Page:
Note2: Use your favorite flavor for the gelatin. I have found lemon and cherry to make the best-tasting cheese pies. I have also had good results making this with sugar-free gelatin, but I’ve been avoiding the aspartame products lately, so I’ll probably stick to the sweet until they come out with a stevia-flavored one.

Pour all ingredients into the pie crust and chill until ready to serve.

Optional: sprinkle some of the remaining gelatin powder over the top for a sort of sparkly look. You can even use stencils to make a greeting on top if you like.


Grandma’s Stuffed Cabbage/Russian Style

There are a few things I will always remember about the holidays.  One is the way my mom went out of her way to celebrate two Christmas’s a year.  My grandparents were immigrants to this country of Russian ancestry.  They brought many customs with them.  At Christmas they would put straw under and on the eating table to remember Jesus’ lowly birth.  They had other specific ways to celebrate involving food. Since they lived in Pennsylvania and we didn’t get to be with them at Christmas, we celebrated regular Christmas on December 25th and Russian Christmas on January 7th.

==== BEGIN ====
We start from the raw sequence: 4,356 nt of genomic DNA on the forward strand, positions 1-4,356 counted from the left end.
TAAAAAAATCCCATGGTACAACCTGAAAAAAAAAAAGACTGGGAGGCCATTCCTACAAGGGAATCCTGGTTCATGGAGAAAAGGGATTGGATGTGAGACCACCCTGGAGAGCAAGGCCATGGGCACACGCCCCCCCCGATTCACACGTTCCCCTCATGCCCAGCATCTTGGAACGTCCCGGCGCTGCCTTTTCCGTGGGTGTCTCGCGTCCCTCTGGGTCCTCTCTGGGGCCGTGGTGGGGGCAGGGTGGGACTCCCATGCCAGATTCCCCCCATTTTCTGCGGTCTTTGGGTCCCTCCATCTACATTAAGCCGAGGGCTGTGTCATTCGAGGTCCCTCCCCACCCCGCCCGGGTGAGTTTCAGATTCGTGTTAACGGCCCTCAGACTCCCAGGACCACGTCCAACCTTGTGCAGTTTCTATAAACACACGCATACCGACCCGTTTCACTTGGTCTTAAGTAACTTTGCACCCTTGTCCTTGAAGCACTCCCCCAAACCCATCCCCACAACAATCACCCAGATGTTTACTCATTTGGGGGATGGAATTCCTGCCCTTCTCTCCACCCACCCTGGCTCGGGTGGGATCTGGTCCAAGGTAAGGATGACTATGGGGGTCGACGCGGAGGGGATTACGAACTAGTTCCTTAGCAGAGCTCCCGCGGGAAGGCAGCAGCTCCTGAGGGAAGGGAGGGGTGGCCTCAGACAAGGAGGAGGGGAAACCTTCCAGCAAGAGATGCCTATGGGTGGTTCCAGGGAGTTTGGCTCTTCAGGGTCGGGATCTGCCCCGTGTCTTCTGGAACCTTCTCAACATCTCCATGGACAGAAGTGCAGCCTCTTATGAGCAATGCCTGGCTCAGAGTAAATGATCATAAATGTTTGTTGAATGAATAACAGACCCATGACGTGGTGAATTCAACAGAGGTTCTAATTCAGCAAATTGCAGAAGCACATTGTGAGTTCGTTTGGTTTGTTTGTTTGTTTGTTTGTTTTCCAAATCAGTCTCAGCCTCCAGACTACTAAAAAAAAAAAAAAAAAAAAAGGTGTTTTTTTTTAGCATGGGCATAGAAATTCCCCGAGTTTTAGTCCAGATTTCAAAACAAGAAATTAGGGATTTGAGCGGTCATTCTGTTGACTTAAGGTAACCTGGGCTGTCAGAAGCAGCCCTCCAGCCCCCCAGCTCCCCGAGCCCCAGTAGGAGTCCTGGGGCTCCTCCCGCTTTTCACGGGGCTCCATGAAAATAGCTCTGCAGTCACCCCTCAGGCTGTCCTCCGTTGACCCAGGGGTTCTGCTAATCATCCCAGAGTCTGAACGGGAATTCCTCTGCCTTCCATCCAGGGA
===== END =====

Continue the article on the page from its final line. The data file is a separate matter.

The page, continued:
On Russian Christmas Eve, Mom would set up and decorate a small tabletop tree.  We would have a special meal prepared with seven dishes, all of Russian background.  My favorite was the stuffed cabbage.